The potential role of IL-1β signalling in driving colitis in our mice is consistent with the notion that IL-1β is perhaps the most potent proinflammatory cytokine yet described.38 In light of its potency, IL-1β activity is regulated at multiple levels including transcription of the pro-IL-1β gene, the inflammasome-mediated maturation of pro-IL1β into mature IL-1β and modulation of IL-1β activity via regulated expression of sIL-1Ra.39 40 Loss of TLR5 might contribute to elevated IL-1β activity at all of these levels.14 For example, loss of TLR5 upregulates several other innate immune receptors that might induce IL-1β transcription. Moreover, loss of TLR5 upregulates intestinal expression of the intracellular flagellin receptor NLRC4,11 which mediates inflammasome-mediated maturation of pro-IL-1β. Lastly, we recently reported that TLR5-mediated activation of intestinal epithelial cells induces robust expression of sIL-1Ra, which probably normally plays a role in rapidly turning off IL-1β signalling. Thus, while TLR5 signalling in select populations of leucocytes may, directly or indirectly, induce IL-1β, the net activity of TLR5 signalling in vivo is to reduce IL-1β activity. The notion that regulation of the inflammasome plays a role in colitis is highlighted by recent studies that indicate that mice deficient in Nalp3 are highly susceptible to DSS41–43 colitis although, interestingly, a recent study reported opposite results, again highlighting the possibility that differences in a mouse colony's microbiota can have strong effects on phenotype.44

We envisage that the approach of using IL-10R neutralisation to reveal a predisposition to developing colitis will be helpful in further mechanistic studies in T5KO mice. Indeed, while T5KO mice may exhibit enhanced inflammation in several models, the striking difference between T5KO and WT mice upon IL-10R mAb treatment makes this approach much more amenable to the elucidation of additional mechanistic determinants. We speculate that greatly enhanced sensitivity to this treatment reflects that T5KO mice are far more reliant on IL-10 signalling than WT mice due to their basally elevated proinflammatory gene expression. Moreover, we anticipate that the approach of antibody-mediated IL-10R neutralisation will probably be broadly applicable to many strains of mice that might be predisposed to this disorder. Indeed, mice engineered to have IBD-associated genotypes, such as Nod2 deficiency, and IBD-associated phenotypes, such as modestly enhanced gut permeability, have not exhibited spontaneous colitis.45 46 Interestingly, while IL-10R mAb treatment did not cause robust colitis in WT mice, it did cause clear changes in gut microbial diversity analogous to those associated with inflammation and did cause modest elevations in one inflammatory marker, namely MPO. One possible explanation of these data is that loss of IL-10 signalling, by itself, is sufficient to drive changes in proinflammatory gene expression but other endogenous compensatory mechanisms are able to prevent robust inflammation. In this scenario, the diversity changes we observed in the microbiota would be viewed as a consequence of host proinflammatory gene expression but not necessarily a consequence of histological inflammation per se. In conclusion, we speculate that lack of overt spontaneous colitis in T5KO mice, and perhaps other mice with select innate immune deficiencies, may reflect their considerable ability to counter-regulate any changes that may result from these engineered changes and that reliance on such anti-inflammatory pathways might also make them sensitive to IL-10 blockade. Applying this concept to IBD suggests that discordance of the disease among genetically similar individuals might not result from the absolute presence or absence of specific confounding factors per se but reflect the extent to which cumulative environmental factors have overwhelmed endogenous anti-inflammatory mechanisms thus crossing a 'tipping point' from which recovery is very difficult. Defining the extent to which development of IBD indeed manifests in this manner and the specific factors that control whether this threshold is achieved remain key challenges in IBD research.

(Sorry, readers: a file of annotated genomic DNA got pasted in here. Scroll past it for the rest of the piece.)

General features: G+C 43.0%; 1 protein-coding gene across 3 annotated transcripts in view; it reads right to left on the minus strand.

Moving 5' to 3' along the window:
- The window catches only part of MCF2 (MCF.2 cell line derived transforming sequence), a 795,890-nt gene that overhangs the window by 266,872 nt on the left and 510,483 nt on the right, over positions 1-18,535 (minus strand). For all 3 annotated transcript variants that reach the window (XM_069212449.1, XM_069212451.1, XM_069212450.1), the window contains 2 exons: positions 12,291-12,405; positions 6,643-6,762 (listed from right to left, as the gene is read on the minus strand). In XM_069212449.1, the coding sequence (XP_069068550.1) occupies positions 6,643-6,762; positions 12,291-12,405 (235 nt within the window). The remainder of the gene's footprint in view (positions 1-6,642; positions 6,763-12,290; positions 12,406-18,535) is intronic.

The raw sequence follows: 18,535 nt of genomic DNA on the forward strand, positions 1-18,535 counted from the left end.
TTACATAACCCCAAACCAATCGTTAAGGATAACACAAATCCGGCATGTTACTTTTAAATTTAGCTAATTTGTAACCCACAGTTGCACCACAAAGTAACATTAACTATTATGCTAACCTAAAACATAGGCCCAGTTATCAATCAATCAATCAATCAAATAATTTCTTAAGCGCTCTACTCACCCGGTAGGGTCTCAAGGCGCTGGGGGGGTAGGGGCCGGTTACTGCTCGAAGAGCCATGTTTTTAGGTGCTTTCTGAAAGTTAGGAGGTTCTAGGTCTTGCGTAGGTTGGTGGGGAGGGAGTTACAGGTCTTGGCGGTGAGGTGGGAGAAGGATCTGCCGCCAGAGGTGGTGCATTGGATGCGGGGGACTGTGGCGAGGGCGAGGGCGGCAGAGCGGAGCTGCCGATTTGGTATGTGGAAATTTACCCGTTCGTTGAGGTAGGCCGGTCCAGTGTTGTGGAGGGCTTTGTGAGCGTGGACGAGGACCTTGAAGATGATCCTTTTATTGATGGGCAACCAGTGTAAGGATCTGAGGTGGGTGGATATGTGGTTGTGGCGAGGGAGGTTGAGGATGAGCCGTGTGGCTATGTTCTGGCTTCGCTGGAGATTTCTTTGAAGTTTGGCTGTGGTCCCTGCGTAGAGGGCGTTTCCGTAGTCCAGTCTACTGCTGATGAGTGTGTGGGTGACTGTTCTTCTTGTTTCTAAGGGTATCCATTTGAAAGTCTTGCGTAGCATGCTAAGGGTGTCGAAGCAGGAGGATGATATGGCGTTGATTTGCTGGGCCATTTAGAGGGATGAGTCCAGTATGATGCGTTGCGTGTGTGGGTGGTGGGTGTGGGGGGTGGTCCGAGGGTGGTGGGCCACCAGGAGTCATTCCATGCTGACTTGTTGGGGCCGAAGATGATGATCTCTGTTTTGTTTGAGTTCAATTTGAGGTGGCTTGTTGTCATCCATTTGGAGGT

• Funding This work was supported by NIH grants DK061417 and DK083890 to ATG. FAC and MVK are recipients of, respectively, Research Fellowship and Career Development awards from the Crohn's and Colitis Foundation of America. We also acknowledge NIH Digestive Disease Research and Development Center (DDRDC) grants to Emory University (DK064399), and support to OK (HMP DACC), REL (The Hartwell Foundation and the Arnold and Mabel Beckman Foundation) and RK (NIH HG004872, Crohns and Colitis Foundation of America, and the Howard Hughes Medical Institute).

  • Competing interests None.

  • Provenance and peer review Not commissioned; externally peer reviewed.